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Brooks Act Violation

By Anonymous on Monday, April 09, 2001 - 02:16 pm:

My office is in disagreement over whether a certain action violates the Brooks Act. Basically, my contracting office has been asked to obtain a proposal for a task order from an A-E firm to which we have awarded an indefinite delivery contract for A-E services (hydrologic modeling services). What we have been asked to do with the proposal is where, I feel, we are being asked to cross the line.

We have been asked to provide our A-E's proposal to our project manager for comparison with a
State A-E contractor's proposal. Both firms, the State's contractor and ours, will provide a proposal for same work and be compared to each other. The comparison will include price.

My agency typically enters into cost shared project agreements with state agencies. The project agreements spells out what each agency will be responsible for, e.g., A-E services and design, construction, maintenance, etc. They are usually written on a 25/75 cost share rate (25% state and 75% federal).

I am firmly against this action and feel it violates the Brooks Act. Others in my office don't agree. Could someone else provide some insight as to what would be considered proper here?

By Anonymous on Monday, April 09, 2001 - 02:21 pm:

I forgot to add that the comparison will result in award of a contract, either under a federal contract awarded by my agency or a State contract awarded under our sponsors procedures.

By Anon Zed on Monday, April 09, 2001 - 06:06 pm:


Why do you feel the action would violate the Brooks Act? Is it because the selection criteria would include price? Is there any other reason?

By joel hoffman on Monday, April 09, 2001 - 08:20 pm:

http://www4.law.cornell.edu/uscode/40/541.html is the link to the Public Law concerning A-E selections.

The intent of the law is that A-E selections are to be based on qualifications criteria, specifically not priced based criteria. Original intent was not to jeopardize the public safety due to price cutting pressures.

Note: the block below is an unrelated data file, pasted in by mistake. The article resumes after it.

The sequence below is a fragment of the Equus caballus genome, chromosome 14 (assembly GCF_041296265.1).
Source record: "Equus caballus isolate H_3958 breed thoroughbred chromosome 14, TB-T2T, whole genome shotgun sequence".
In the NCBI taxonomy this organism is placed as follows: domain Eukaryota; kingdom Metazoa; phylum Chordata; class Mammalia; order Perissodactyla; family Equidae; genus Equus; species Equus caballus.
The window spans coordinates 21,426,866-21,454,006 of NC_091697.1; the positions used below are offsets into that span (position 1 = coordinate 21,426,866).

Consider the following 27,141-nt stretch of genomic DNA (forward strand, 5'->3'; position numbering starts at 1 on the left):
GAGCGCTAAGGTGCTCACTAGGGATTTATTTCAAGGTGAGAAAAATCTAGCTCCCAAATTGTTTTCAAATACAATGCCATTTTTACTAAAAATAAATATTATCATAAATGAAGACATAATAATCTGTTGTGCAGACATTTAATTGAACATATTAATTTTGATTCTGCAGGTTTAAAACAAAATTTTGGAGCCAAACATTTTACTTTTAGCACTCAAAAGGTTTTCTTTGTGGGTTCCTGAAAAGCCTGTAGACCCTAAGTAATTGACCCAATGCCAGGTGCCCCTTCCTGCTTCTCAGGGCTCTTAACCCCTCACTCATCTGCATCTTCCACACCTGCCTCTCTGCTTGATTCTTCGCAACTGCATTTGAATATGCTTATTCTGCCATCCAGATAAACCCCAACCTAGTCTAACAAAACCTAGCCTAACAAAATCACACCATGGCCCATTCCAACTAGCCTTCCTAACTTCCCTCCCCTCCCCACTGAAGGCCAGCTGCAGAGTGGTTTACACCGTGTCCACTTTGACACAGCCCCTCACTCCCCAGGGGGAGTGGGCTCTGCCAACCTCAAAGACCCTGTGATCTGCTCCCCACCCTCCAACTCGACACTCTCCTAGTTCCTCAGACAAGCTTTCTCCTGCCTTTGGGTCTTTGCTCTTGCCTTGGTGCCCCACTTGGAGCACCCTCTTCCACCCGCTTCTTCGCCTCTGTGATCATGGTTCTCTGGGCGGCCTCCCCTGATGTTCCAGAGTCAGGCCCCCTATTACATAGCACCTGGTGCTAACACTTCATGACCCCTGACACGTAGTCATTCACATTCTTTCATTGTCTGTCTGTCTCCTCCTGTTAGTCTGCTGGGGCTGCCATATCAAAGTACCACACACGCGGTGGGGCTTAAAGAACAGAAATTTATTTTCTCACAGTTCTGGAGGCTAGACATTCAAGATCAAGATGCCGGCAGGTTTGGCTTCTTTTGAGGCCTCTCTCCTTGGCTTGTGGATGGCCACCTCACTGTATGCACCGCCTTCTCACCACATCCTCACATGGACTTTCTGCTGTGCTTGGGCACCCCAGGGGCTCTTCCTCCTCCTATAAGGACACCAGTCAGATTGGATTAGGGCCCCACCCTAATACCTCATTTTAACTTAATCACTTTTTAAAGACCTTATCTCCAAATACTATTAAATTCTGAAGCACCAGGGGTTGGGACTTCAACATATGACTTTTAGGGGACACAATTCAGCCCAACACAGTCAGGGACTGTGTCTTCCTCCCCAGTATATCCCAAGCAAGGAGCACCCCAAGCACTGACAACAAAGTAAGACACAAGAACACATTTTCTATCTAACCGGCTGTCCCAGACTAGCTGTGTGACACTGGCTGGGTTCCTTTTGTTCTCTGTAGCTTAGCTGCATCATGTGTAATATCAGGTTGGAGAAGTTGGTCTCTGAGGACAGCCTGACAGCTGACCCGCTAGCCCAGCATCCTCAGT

Happy Sails! Joel

By Anonymous on Tuesday, April 10, 2001 - 09:09 am:

40 U.S.C. 542 states that it is the policy of the Federal Government "...to negotiate contracts for architectual and engineering services on the basis of demonstrated competence and qualification for the type of professional services required and at fair and reasonable prices." Based on this language, I am thinking that to have an A-E submit a proposal, negotiate a price with that A-E, and then compare that price with another A-E's price for the same requirement for the purpose of awarding a contractact is, in my opinion, a violation of the Brooks Act.

What I feel is being done here is a comparison of price for the award of a contract. The lowest price wins. To be within the Brooks Act I would think the prices of the two A-E's could not be compared. I would think a comparison based just on competence and qualification factors would keep it legal.

If the same situation was applied in a Federal to Federal scenario, instead of Federal to State, then which ever Federal agency awarded a contract, or task order against their contract, would be in violation of the Brooks Act. They would be making award based on something other than an A-E's competence and qualification. It would be the same thing as having a multiple awarded contract and asking for proposals on the same requirement from the awardees and awarding a task order to the lowest price.

Is my thinking incorrect?

By Anon Zed on Tuesday, April 10, 2001 - 03:35 pm:


I think that your interpretation of the Brooks Act is correct, as indicated by Joel Hoffman. But the Brooks Act does not apply to awards made by state governments.

By Rich Johnson on Tuesday, April 10, 2001 - 03:43 pm:


The note you added concerning award of either a federal or state contract conflicts with the facts provided in your original question. The original question comtemplates that if the award is made by the feds, it will be a task order under an existing contract. The added note indicates a contract will be awarded. There is a big difference. Is it task order or contract?

By Anonymous on Tuesday, April 10, 2001 - 06:01 pm:

Rich, its a task order. And Zed, whether state or federal my thinking is that in my situation, if a federal party compares it's price to any other price (state, federal, private) for the same requirment, the law is being broken. The award of the "task order" would be based on price comparison.

By the time the proposal is provided to the project manager for comparison to the State's "task order", the determination of fair and reasonable price would have already been made. So why would we not award a contract? The answer would be because the State's contractor submitted a lower price than ours. The federal contractor wouldn't receive a contract soley due to price competition. I don't think it matters who that competition was with, just that there was price competition under an A-E requirement.